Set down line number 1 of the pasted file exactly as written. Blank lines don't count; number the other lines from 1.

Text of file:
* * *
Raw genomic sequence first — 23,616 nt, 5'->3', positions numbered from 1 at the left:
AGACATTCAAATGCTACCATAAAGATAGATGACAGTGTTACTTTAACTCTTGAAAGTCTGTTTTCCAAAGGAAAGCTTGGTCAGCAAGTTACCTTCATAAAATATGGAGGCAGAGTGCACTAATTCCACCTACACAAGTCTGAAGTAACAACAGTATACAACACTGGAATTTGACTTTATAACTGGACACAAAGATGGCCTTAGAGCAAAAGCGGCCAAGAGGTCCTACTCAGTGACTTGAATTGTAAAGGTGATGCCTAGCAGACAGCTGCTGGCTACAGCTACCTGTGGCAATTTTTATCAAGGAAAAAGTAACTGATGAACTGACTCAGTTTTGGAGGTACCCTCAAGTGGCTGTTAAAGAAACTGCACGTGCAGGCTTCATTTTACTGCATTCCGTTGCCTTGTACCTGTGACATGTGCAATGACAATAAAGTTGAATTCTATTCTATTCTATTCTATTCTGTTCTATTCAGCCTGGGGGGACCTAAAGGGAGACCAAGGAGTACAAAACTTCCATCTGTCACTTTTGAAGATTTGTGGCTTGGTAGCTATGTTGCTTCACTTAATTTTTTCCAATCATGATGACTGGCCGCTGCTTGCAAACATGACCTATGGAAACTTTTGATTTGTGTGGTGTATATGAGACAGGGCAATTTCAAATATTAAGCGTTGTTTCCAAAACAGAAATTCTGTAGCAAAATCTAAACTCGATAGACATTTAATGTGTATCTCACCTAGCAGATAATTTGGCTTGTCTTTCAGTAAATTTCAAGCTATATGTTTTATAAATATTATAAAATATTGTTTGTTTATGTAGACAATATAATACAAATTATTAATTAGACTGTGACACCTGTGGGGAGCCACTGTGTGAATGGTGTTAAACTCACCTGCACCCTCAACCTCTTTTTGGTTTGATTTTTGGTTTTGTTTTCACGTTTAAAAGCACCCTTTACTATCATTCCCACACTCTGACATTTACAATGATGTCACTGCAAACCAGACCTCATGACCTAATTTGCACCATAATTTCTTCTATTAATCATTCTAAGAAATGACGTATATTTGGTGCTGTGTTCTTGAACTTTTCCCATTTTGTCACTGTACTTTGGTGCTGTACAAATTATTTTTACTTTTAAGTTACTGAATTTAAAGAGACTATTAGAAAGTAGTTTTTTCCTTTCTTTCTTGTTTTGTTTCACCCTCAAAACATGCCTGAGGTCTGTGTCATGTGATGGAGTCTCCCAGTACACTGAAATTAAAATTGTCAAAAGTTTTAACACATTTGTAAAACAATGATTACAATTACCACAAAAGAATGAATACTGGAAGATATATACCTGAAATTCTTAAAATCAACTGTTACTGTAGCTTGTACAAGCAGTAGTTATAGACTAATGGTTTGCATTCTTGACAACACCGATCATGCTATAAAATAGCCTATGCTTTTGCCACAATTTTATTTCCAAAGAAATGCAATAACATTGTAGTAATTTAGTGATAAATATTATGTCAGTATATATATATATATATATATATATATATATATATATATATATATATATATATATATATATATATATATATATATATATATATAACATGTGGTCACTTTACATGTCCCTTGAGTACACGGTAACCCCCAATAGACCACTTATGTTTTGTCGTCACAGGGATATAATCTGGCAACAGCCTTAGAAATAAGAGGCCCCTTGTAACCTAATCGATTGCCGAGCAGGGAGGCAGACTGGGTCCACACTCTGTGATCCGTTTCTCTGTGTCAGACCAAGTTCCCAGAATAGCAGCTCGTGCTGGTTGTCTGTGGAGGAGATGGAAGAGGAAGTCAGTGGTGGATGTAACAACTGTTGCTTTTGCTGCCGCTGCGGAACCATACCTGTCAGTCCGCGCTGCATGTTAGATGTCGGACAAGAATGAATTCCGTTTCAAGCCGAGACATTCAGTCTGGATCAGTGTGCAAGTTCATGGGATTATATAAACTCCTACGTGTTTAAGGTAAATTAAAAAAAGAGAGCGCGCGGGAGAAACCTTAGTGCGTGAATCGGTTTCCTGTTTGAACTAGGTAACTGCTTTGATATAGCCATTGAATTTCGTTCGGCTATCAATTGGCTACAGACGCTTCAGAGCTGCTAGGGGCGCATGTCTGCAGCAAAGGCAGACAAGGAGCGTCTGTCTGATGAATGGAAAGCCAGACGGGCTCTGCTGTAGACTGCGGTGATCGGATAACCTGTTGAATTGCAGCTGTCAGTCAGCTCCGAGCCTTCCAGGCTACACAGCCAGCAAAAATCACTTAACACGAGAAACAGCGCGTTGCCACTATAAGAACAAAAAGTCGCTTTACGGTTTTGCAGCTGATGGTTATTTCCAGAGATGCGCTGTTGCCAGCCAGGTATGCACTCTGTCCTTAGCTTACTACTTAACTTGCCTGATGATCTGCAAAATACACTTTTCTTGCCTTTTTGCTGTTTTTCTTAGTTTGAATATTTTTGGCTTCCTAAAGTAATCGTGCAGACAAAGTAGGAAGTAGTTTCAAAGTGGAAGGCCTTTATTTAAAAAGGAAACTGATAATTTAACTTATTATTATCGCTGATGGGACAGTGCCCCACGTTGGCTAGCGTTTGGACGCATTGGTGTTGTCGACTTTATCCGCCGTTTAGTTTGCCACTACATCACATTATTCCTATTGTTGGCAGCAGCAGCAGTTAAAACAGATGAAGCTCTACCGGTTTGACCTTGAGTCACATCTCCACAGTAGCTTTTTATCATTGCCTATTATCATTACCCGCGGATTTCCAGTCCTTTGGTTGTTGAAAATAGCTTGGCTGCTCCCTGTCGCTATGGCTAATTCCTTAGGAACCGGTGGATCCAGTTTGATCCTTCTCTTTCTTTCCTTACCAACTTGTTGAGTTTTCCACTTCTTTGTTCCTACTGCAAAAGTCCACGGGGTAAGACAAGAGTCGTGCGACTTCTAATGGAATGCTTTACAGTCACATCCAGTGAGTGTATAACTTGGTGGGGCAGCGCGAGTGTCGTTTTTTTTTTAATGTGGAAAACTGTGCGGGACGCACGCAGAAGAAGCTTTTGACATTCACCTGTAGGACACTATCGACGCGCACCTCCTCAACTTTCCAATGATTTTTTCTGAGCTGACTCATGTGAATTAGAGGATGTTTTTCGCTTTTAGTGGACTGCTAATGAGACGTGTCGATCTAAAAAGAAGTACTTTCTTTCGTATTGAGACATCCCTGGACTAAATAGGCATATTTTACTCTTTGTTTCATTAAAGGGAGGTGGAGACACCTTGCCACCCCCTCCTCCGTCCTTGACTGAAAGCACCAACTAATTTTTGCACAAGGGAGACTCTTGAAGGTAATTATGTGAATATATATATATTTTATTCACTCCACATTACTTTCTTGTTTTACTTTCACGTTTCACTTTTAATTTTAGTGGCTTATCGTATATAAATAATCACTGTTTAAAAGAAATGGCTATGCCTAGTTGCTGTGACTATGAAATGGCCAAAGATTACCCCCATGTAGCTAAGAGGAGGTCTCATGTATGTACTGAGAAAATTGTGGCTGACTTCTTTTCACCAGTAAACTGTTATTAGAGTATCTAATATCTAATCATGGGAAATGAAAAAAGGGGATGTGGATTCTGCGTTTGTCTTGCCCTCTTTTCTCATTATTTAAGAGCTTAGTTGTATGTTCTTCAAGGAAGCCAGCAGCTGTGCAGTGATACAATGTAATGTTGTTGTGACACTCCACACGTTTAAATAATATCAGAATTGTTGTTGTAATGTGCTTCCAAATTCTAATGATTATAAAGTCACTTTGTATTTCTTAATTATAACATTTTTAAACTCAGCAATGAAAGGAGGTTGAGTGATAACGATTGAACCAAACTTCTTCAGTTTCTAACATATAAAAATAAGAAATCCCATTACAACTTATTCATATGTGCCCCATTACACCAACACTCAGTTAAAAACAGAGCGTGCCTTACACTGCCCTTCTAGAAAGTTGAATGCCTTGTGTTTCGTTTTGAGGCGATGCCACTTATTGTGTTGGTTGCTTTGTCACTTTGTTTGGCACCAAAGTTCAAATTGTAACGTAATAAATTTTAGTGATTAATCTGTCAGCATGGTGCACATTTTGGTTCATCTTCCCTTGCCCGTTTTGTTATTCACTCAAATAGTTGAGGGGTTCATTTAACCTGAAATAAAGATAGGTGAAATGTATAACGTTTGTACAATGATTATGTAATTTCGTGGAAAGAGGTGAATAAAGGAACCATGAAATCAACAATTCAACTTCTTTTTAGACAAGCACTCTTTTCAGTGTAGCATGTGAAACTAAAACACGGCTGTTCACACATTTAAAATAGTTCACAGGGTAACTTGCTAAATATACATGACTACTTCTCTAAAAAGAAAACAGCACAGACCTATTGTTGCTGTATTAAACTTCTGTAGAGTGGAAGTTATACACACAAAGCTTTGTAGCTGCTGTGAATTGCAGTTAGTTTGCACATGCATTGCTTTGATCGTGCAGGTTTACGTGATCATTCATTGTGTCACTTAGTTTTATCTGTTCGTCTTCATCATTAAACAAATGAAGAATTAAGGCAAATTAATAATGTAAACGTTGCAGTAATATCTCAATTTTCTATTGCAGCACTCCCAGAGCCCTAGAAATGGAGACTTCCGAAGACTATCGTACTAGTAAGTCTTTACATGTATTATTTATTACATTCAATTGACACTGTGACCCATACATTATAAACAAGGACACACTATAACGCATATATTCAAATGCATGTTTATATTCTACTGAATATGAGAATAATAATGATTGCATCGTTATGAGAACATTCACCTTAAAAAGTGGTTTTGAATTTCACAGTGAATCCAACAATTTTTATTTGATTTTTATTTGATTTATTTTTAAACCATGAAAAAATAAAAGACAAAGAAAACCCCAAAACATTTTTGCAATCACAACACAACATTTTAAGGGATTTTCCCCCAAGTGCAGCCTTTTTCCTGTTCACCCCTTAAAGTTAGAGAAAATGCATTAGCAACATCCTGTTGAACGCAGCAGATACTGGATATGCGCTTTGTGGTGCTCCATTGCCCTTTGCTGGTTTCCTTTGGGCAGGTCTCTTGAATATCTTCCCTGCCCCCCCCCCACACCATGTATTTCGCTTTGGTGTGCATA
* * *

Raw genomic sequence first — 23,616 nt, 5'->3', positions numbered from 1 at the left: